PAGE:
I am trying to multiply a small matrix by a slice of a vector (subvector), i.e., z[3:7] .= A * x[3:7], and it allocates memory for a copy of the slice. A view is a lightweight option, but it still needs some memory and takes time when I do it many times (10 million times or more). Is there any way to perform such an operation with limited memory usage? (like GEMM or SYMM for slices?)

Examples:

julia> z = zeros(7);
julia> x = ones(7);
julia> A=rand(5,5);
# naive case
julia> @time z[3:7] .= A * x[3:7];
0.000012 seconds (6 allocations: 384 bytes)
# view for x
julia> @time z[3:7] .= A * (@view x[3:7]);
0.000012 seconds (6 allocations: 304 bytes)
# view for z
julia> @time vz = @view z[3:7];
0.000002 seconds (1 allocation: 48 bytes)
julia> @time vz .= A * (@view x[3:7]);
0.000006 seconds (2 allocations: 176 bytes)

Thank you for your quick reply! I tried it but it seems like it doesnβt allocate with @btime but does allocate in actual situation. I am afraid I am missing the point.

using LinearAlgebra, Einsum, TimerOutputs
function alloc_test1()
reset_timer!()
for i=1:10000000
@timeit "time" @views mul!(z[3:7], A, x[3:7]);
end
end
alloc_test1(); print_timer();
emul!(C,A,B) = @einsum C[i] = A[i,k] * B[k]
function alloc_test2()
reset_timer!()
for i=1:10000000
@timeit "time" @views emul!(z[3:7], A, x[3:7])
end
end
alloc_test2(); print_timer();

# alloc_test1()
ββββββββββββββββββββββββββββββββββββββββββββββββββββββββββββββββββ
Time Allocations
ββββββββββββββββββββββ βββββββββββββββββββββββ
Tot / % measured: 2.83s / 81.2% 1.34GiB / 100%
Section ncalls time %tot avg alloc %tot avg
ββββββββββββββββββββββββββββββββββββββββββββββββββββββββββββββββββ
time 10.0M 2.30s 100% 230ns 1.34GiB 100% 144B
ββββββββββββββββββββββββββββββββββββββββββββββββββββββββββββββββββ
# alloc_test2()
ββββββββββββββββββββββββββββββββββββββββββββββββββββββββββββββββββ
Time Allocations
ββββββββββββββββββββββ βββββββββββββββββββββββ
Tot / % measured: 2.21s / 76.4% 917MiB / 100%
Section ncalls time %tot avg alloc %tot avg
ββββββββββββββββββββββββββββββββββββββββββββββββββββββββββββββββββ
time 10.0M 1.69s 100% 169ns 917MiB 100% 96.2B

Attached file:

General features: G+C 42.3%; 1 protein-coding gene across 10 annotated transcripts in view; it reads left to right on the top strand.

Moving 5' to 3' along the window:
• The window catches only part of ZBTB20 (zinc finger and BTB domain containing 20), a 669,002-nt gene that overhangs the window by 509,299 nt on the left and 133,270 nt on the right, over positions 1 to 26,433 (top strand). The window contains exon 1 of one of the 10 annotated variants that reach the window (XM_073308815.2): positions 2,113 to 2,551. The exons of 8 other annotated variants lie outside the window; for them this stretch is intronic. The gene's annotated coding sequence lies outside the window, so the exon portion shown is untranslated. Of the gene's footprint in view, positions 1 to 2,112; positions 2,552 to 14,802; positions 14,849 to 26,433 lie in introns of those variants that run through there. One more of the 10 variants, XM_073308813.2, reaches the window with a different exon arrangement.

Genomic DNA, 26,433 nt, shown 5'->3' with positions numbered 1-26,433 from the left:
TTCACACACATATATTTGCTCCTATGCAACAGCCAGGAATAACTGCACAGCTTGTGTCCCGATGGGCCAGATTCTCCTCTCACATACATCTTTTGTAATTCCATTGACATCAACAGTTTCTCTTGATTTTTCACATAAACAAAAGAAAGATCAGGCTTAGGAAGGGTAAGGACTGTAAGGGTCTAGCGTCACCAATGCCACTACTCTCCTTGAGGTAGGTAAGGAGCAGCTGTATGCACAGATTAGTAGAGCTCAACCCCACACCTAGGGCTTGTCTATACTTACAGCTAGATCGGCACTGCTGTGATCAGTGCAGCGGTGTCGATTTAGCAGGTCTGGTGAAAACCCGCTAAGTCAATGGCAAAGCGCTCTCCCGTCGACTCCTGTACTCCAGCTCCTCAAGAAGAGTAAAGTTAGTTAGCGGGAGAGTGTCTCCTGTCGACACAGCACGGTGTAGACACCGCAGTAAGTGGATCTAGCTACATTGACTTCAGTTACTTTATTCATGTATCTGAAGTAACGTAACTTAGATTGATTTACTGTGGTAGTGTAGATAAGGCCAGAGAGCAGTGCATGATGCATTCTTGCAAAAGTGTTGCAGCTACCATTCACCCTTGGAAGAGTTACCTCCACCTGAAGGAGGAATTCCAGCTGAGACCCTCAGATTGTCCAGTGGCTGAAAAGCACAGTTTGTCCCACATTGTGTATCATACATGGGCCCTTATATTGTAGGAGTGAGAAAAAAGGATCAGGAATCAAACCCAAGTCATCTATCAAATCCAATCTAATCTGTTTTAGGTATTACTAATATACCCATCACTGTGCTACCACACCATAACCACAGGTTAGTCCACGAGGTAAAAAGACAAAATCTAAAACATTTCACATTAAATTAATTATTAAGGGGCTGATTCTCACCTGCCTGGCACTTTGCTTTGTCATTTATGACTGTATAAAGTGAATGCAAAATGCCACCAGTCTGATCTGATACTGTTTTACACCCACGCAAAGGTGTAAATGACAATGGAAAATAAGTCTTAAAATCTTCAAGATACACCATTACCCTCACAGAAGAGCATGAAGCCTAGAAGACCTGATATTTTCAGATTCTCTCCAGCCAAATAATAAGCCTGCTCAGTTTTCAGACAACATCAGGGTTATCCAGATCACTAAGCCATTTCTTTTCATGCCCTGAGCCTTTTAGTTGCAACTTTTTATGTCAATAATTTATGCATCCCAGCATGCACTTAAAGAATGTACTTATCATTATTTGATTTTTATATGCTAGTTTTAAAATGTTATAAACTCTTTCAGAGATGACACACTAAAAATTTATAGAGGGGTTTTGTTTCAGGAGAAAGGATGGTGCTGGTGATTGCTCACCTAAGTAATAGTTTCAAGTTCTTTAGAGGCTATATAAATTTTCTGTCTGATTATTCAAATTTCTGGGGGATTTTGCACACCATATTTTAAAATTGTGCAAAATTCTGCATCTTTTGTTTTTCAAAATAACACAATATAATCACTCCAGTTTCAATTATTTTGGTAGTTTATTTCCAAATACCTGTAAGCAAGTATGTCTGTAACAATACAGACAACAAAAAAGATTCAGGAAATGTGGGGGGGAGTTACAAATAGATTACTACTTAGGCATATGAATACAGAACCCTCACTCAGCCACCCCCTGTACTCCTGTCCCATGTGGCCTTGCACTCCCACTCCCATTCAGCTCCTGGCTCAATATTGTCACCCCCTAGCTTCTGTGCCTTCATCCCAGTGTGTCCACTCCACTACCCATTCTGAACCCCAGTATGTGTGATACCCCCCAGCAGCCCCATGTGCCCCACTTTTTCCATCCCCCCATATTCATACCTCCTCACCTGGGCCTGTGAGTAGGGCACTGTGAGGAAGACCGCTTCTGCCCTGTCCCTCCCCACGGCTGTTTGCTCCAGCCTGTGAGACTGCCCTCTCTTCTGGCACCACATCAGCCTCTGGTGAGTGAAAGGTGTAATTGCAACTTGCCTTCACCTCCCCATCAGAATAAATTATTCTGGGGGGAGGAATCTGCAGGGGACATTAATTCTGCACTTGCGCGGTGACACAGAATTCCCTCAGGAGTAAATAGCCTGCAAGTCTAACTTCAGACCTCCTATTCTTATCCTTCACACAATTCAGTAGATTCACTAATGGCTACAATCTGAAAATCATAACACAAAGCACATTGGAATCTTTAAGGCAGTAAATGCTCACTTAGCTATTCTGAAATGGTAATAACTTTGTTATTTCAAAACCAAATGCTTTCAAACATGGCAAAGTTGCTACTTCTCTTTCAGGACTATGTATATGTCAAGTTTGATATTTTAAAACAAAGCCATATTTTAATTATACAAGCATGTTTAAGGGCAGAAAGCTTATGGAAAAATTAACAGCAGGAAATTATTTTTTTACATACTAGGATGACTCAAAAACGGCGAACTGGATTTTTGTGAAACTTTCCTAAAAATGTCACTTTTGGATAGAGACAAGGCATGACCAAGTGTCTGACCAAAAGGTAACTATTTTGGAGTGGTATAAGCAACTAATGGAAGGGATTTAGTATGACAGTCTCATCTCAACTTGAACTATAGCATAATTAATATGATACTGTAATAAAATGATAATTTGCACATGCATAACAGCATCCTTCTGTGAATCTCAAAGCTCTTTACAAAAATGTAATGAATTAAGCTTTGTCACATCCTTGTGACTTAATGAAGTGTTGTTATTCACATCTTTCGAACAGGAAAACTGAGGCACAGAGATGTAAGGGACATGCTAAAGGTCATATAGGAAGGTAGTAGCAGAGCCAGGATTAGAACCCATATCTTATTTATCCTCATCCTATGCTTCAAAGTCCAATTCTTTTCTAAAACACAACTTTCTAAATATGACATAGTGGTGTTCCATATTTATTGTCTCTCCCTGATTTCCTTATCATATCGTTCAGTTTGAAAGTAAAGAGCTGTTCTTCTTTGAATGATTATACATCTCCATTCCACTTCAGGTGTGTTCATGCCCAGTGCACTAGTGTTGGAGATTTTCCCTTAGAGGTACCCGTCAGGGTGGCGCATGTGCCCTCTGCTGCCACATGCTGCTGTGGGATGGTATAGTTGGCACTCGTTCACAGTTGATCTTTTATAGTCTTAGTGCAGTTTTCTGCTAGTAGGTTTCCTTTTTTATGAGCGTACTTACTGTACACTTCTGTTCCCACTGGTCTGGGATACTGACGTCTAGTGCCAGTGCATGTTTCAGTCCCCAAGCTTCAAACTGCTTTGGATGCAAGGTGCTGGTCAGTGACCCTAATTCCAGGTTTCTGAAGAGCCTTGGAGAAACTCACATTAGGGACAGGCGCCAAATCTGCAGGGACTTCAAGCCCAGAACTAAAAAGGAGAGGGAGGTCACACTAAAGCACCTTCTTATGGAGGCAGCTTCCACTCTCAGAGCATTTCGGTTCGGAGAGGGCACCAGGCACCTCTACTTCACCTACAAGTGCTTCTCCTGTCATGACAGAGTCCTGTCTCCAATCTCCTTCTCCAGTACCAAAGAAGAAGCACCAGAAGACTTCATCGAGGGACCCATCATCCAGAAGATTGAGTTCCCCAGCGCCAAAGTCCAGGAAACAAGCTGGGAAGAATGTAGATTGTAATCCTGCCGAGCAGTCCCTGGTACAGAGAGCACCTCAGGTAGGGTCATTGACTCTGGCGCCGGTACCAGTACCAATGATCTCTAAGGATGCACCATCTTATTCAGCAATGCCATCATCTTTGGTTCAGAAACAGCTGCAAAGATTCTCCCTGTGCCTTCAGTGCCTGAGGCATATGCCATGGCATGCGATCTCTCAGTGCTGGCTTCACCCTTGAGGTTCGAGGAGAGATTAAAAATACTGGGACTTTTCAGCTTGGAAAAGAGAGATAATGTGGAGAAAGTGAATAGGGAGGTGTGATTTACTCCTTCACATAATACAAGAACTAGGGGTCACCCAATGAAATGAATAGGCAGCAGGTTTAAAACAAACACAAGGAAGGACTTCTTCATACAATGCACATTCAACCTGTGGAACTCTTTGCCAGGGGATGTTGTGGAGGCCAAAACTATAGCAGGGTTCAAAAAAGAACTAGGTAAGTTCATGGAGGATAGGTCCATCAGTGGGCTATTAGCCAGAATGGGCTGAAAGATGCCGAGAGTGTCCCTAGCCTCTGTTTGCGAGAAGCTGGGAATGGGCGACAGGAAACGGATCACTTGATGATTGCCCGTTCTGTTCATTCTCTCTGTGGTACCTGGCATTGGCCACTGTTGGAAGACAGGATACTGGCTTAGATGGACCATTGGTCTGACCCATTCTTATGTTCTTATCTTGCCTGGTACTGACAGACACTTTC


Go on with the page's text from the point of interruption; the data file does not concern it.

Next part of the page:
ββββββββββββββββββββββββββββββββββββββββββββββββββββββββββββββββββ

I guess this means @timeit is unsuitable for measuring nanoseconds. @btime has its quirks but it works well, and is already running things many times for you. If you want to check:

If your matrices and vectors are this small (< 10 \times 10) and you are doing millions of operations, then you are may be better off with StaticArrays.jl so that it can inline and unroll the operations (and will also allow you to eliminate allocations, assuming the sizes are fixed). BLAS gemm operations (which can also avoid allocations if you drop down to a low enough level) are going to be suboptimal here because they incur a lot of overhead for such small matrices.

e.g.

julia> using StaticArrays, BenchmarkTools
julia> A = SMatrix{5,5}(rand(5,5));
julia> z = zeros(7); x = ones(7);
julia> @btime $z[3:7] .= $A * SVector(ntuple(i -> $x[2+i], Val{5}()));
6.219 ns (0 allocations: 0 bytes)

(The business with ntuple is so I can write out the equivalent of SVector(x[3],x[4],x[5],x[6],x[7]), i.e. SVector(x[3:7]...) but with the loop unrolled statically. However, if you are working with StaticArrays then you may want to re-think your other data structures to use SVector as well.)

There is a small overhead in timing a section (0.25 ΞΌs) which means that this package is not suitable for measuring sections that finish very quickly. For proper benchmarking you want to use a more suitable tool like BenchmarkTools.

@mcabbott Your example is helpful to understand Juliaβs behavior! Defining functions often removes the extra allocations.

@stevengj Thank you for your suggestion and explanation. I am still learning a way of optimization in Julia. StaticArray.jl is a definite option for me.